A valid passport is required for all foreign nationals entering Austria and it is..Travel Health
Austria has an excellent healthcare system by any standards and travelers from EU..Local Currency
Austria is a member of the European Union and the Eurozone,the currency used is the euro..Weather
Austria tends to have a temperate continental climate. Summers last from early June to..Local Customs
Like its closely related neighbor Germany, Austria is a federation, with each of its nine..Languages
The national language of Austria is German which, differs from the standard German in..Transport Options
There are 5 international airports in Austria with scheduled flights, the most important..Travel Tips
When in Austria, it is important to remember that laws and customs vary from State to..Local Food
Food in Austria offers many pleasant and tasty surprises. Because Austria borders..Local Timezones
Austria is in the Central European Timezone, being one hour ahead of Greenwich Mean Time..Dutyfree Limits
Duty free shops are available at all of Austria’s international airports. Duty free..
Like its closely related neighbor Germany, Austria is a federation, with each of its nine federal states having a unique and distinct culture.
The average Austrian on the street is likely to be friendly yet somewhat reserved and formal, softly spoken and well mannered, law abiding, socially conservative, family oriented, conformist and somewhat nepotistic, a Catholic at heart, not particularly religious but a follower of tradition, well educated if not as cosmopolitan as his/her European cousins, cynical, and equipped with a dry, sarcastic sense of humor. Austrians tend to be moderate in their outlook and behaviour. Being at Europe's crossroads, their culture is influenced from several sides.
Many Austrians derive their identity from their Bundesland, or province first, and being Austrian second. National patriotism as a whole is seldom shown. This can be explained partly by the experience of World War 2. Since that time Austrians have tended to be reluctant to engage in overt displays of national pride.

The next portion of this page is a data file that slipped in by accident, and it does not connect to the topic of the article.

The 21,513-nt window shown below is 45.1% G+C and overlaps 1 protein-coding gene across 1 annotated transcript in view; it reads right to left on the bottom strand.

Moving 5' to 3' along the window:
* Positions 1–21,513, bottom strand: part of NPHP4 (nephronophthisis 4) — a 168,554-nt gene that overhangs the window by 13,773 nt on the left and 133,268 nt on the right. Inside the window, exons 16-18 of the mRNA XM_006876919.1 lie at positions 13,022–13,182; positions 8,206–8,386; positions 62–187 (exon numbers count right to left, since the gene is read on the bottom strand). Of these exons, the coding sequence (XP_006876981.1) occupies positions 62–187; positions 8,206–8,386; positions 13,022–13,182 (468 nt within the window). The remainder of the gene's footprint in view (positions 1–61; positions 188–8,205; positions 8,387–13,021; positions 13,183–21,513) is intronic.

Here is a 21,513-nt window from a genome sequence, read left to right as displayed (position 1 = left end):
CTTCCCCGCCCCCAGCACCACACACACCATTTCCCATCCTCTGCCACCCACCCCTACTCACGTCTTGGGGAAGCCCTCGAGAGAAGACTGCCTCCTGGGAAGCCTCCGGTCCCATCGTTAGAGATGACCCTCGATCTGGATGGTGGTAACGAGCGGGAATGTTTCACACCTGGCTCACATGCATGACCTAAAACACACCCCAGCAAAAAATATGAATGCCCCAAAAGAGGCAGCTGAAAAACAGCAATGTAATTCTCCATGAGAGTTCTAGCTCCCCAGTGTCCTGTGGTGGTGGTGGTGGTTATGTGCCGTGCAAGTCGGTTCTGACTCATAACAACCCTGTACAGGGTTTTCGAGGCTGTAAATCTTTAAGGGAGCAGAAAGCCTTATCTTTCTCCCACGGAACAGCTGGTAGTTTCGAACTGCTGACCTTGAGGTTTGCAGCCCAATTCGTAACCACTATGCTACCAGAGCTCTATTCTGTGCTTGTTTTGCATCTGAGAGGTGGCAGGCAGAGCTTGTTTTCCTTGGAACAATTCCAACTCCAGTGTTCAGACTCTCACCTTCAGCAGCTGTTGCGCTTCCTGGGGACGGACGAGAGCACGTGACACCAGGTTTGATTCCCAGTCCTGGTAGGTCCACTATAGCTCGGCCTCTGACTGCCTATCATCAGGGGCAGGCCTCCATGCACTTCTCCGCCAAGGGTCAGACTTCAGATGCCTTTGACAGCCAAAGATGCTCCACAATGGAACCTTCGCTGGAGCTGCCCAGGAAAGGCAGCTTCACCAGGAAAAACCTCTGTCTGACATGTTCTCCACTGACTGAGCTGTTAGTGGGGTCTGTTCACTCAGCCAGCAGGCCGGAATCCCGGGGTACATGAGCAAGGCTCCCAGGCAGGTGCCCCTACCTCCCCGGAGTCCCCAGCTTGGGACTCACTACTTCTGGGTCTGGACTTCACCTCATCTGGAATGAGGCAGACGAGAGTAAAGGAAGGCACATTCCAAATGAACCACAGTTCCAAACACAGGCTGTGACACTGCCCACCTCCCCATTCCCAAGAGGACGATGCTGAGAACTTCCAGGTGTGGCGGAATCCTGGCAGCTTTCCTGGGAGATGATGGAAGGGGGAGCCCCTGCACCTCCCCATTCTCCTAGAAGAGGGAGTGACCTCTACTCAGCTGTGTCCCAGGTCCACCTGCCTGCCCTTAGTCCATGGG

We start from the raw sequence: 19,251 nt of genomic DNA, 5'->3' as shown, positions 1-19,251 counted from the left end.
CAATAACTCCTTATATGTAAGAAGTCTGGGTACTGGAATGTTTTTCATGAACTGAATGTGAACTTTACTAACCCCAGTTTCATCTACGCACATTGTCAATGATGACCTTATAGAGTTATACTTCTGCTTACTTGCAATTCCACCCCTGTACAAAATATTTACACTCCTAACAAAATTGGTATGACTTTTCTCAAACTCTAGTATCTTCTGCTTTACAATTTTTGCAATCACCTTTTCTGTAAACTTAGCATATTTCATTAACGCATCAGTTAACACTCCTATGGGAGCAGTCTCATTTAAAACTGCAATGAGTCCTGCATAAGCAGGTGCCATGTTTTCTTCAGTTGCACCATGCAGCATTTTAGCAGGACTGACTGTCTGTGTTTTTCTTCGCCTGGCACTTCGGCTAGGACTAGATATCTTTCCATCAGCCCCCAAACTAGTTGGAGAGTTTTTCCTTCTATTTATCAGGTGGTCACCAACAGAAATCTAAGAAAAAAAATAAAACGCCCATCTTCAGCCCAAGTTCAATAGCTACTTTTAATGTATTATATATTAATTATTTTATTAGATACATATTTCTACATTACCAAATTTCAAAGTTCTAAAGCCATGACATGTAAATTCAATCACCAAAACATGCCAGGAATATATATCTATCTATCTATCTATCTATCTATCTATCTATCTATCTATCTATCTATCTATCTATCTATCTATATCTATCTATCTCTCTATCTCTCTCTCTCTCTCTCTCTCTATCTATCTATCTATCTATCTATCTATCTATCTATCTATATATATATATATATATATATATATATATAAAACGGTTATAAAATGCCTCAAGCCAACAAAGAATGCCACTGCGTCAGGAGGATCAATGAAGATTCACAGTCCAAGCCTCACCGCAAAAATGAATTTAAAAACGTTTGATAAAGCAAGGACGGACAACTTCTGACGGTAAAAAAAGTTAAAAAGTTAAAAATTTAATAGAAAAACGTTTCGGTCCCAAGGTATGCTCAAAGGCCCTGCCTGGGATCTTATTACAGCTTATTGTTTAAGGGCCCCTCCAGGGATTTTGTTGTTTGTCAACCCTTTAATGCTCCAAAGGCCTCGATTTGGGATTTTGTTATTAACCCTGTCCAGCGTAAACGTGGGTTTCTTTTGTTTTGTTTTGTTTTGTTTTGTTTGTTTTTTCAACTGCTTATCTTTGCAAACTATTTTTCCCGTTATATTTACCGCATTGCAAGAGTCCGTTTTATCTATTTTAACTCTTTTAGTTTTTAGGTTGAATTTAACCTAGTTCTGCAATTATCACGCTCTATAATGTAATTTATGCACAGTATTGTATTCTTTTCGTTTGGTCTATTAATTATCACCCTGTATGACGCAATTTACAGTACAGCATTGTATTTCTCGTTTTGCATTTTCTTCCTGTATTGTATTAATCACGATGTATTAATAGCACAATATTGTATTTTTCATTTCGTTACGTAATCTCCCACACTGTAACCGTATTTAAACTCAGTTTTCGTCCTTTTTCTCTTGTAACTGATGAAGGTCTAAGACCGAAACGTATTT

Most Austrians like to enjoy the good life; eating, drinking and having a good time in a comfortable environment, and are very hospitable. Although Austrians enjoy one of the highest living standards in the world there doesn't seem to be a well defined class system. However, cultural differences between the urban and rural populations can be quite noticable. Culture also varies from region to region, but to a lesser extent. As a very general rule, the further to the West the location and the more rural the environment, the more socially conservative people become, especially those over 50.
As in most European countries, tipping has its place in Austria. Although restaurants and taxis do generally include a service charge, it is customary to round the price up to the nearest Euro, which generally amounts less than 10% . If, for example your meal or taxi fare amounts to 12.60 Euro, it would be customary to pay 13 Euro. Also be aware that in Austria, if you say “danke” or thank you when presenting your payment, it is the Austrian equivalent of saying “keep the change”
When shopping for goods and services it is not customary to bargain, although there is no harm in asking for a better price at a flea market for instance. Be prepared to take no as a final answer.